I toiled for the better part of a year to conquer the handstand. Long into my yoga practice, I committed to landing Adho Mukha Vrksasana, admittedly partly seduced by photos of yogis suspended against the force of gravity by powerful arms and backs.

Let’s face it, rare is the modern yogi who practices yoga without a shred of egotism. My determination to nail a handstand became my biggest obstacle to conquering the regal pose.

The Yoga Sutras teach that emotional and mental afflictions, or kleshas, are some of the toughest challenges we face on our yoga journey. No matter how liberated we think we are, most of us harbor ignorance, egotism, desire, aversion, and fear, and it doesn’t take much for them to surface.

On my journey to land handstand, I stumbled on one of these afflictions – Asmita, or ego. (Truth be told, I stumbled upon several of these afflictions). I became attached to the idea that once I nailed the pose, I would be a bona fide yogi. Plenty of yoga practitioners can flow into the Warrior poses, but those who kick up – better yet, press up – to a handstand belong to a higher-ranking order of yogis, I thought.

My early attempts to get upside down went something like this: “I’m landing this puppy if it’s the last thing I do.” Hands-on the ground, fingertips inches from the wall, I would “bunny hop” only to have my legs flail clumsily in the air before landing back on my mat with a thud. Other times, the momentum of faulty and desperate bunny hops would catapult my body over my arms. Overcome with fear, I would collapse to the ground like a toy log cabin having lost its foundational stronghold.

And so it went for months. Fear and egotism dueled it out as my legs went nowhere, my frustration mounted, and my attachment to landing handstands eclipsed my yoga practice. While other yogis in my class kicked up easily into handstands, I surrendered to my ego, feeling “less-than” in my comparisons to them.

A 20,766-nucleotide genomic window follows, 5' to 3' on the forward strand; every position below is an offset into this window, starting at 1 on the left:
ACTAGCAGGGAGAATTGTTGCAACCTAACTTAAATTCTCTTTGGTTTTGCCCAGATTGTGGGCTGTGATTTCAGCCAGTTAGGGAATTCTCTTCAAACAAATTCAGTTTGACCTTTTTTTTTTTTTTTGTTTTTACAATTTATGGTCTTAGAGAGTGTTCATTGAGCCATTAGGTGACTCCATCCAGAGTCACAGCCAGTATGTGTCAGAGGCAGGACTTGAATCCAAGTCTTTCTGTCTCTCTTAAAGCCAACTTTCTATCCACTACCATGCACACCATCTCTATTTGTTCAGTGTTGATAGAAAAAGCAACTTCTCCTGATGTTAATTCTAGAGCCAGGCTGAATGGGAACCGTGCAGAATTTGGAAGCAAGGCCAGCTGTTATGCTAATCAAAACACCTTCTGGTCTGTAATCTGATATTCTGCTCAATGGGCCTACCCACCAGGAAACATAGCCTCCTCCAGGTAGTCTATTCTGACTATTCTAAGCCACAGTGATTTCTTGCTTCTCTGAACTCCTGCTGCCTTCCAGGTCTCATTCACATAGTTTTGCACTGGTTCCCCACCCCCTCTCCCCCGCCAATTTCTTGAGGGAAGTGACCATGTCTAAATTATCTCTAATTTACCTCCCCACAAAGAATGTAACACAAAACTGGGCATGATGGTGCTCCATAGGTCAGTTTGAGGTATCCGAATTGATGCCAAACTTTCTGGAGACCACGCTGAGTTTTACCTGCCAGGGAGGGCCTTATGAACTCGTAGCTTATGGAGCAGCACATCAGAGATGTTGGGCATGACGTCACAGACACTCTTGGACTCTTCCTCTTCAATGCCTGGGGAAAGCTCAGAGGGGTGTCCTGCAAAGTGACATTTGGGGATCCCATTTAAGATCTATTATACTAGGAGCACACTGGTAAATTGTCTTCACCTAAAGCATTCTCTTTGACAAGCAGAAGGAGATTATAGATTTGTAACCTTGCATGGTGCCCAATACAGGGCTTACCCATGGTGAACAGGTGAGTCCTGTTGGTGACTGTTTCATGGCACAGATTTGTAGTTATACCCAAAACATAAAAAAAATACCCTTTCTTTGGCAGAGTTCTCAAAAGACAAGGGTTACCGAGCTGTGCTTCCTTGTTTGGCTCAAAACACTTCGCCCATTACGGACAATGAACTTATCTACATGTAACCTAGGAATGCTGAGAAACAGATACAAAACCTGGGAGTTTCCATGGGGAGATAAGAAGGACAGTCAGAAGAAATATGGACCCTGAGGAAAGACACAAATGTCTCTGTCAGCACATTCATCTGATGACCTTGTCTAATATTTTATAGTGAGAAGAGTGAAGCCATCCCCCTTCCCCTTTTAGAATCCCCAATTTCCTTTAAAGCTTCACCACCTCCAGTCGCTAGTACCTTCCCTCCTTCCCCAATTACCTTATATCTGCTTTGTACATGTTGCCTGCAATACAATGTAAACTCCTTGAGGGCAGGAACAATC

I turned to the Sutras and their reminder that we have the power to end our own suffering. A steadfast practice of tapas, svadhyaya, and Isvara-pranidhana can dissolve the emotional obstacles that keep us from realizing our full potential. I began to practice these wholeheartedly – approaching my practice with zeal and humility, studying, observing, relinquishing my need to compare myself to others, and subjecting my poses to a self-imposed grading system.

I also awoke to the power and subtlety of the psoas muscles. Now, handstands called on me to tap them and trust them. I learned that if I coupled their power with that of the gluteus maximus, I could create the opposing force I needed to stabilize my hips – whether balancing on my hands or standing on my feet – to balance my trunk.

My ego was never far from the mat. But I stayed with the breath, trusting. And then one morning, it happened. The kick was more of a lob. I rooted my hands into the mat much the same way I root my feet in a mountain pose, resisting the pull of gravity with breath and focus.

I turned my attention to the power of my arms, shoulders, and back. Much like in Tadasana, a handstand requires thoughtful action in the gluteus, hamstrings, and quadriceps.

I was upside down, my eyes focused on a wall that a moment before stood behind me. I was overcome with a sense of lightness as I recruited the muscles in my body to do their part in balancing the skeletal alignment needed at that moment, that breath.

Don’t get me wrong, for many yogis handstands will forever be one of the most difficult poses to conquer. But much time spent practicing and learning proper alignment will take you a long way. Continue to surrender your ego, commit to having fun with it, and you have everything you need. Trust in that.

What’s your experience with handstands? Has your ego ever gotten in the way of being successful in a pose?

Courtesy / Credit: Yoga Basics

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